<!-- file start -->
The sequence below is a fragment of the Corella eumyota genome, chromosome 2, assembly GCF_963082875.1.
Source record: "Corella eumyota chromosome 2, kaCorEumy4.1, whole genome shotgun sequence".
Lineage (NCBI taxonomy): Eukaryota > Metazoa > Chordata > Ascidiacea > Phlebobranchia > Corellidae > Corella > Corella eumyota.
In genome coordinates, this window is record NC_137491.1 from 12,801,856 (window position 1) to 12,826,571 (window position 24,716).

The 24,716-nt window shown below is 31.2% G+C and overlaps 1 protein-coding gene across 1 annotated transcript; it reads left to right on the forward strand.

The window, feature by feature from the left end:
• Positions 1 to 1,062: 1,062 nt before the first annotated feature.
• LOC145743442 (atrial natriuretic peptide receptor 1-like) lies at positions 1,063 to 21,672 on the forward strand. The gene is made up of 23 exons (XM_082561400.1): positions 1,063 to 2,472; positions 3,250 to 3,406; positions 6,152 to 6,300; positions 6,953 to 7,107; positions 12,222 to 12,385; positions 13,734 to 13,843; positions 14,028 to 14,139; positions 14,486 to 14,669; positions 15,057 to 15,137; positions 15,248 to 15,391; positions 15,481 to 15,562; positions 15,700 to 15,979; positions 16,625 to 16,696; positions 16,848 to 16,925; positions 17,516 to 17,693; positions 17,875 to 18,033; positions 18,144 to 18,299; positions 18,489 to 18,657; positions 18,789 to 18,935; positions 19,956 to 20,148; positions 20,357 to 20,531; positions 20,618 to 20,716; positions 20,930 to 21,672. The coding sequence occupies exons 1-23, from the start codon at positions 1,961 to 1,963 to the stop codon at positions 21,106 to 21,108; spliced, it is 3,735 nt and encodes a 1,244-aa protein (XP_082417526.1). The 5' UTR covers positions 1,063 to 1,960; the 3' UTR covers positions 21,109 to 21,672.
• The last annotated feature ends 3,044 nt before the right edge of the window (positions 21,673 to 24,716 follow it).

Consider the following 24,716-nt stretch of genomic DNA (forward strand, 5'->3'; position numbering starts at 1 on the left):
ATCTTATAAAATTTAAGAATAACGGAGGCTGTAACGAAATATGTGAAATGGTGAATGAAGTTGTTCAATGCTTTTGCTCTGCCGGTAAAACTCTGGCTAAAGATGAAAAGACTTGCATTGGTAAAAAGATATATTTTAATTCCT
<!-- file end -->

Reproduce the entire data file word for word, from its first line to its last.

The sequence below is a fragment of the Corella eumyota genome, chromosome 2, assembly GCF_963082875.1.
Source record: "Corella eumyota chromosome 2, kaCorEumy4.1, whole genome shotgun sequence".
Lineage (NCBI taxonomy): Eukaryota > Metazoa > Chordata > Ascidiacea > Phlebobranchia > Corellidae > Corella > Corella eumyota.
In genome coordinates, this window is record NC_137491.1 from 12,801,856 (window position 1) to 12,826,571 (window position 24,716).

The 24,716-nt window shown below is 31.2% G+C and overlaps 1 protein-coding gene across 1 annotated transcript; it reads left to right on the forward strand.

The window, feature by feature from the left end:
• Positions 1 to 1,062: 1,062 nt before the first annotated feature.
• LOC145743442 (atrial natriuretic peptide receptor 1-like) lies at positions 1,063 to 21,672 on the forward strand. The gene is made up of 23 exons (XM_082561400.1): positions 1,063 to 2,472; positions 3,250 to 3,406; positions 6,152 to 6,300; positions 6,953 to 7,107; positions 12,222 to 12,385; positions 13,734 to 13,843; positions 14,028 to 14,139; positions 14,486 to 14,669; positions 15,057 to 15,137; positions 15,248 to 15,391; positions 15,481 to 15,562; positions 15,700 to 15,979; positions 16,625 to 16,696; positions 16,848 to 16,925; positions 17,516 to 17,693; positions 17,875 to 18,033; positions 18,144 to 18,299; positions 18,489 to 18,657; positions 18,789 to 18,935; positions 19,956 to 20,148; positions 20,357 to 20,531; positions 20,618 to 20,716; positions 20,930 to 21,672. The coding sequence occupies exons 1-23, from the start codon at positions 1,961 to 1,963 to the stop codon at positions 21,106 to 21,108; spliced, it is 3,735 nt and encodes a 1,244-aa protein (XP_082417526.1). The 5' UTR covers positions 1,063 to 1,960; the 3' UTR covers positions 21,109 to 21,672.
• The last annotated feature ends 3,044 nt before the right edge of the window (positions 21,673 to 24,716 follow it).

Consider the following 24,716-nt stretch of genomic DNA (forward strand, 5'->3'; position numbering starts at 1 on the left):
ATCTTATAAAATTTAAGAATAACGGAGGCTGTAACGAAATATGTGAAATGGTGAATGAAGTTGTTCAATGCTTTTGCTCTGCCGGTAAAACTCTGGCTAAAGATGAAAAGACTTGCATTGGTAAAAAGATATATTTTAATTCCT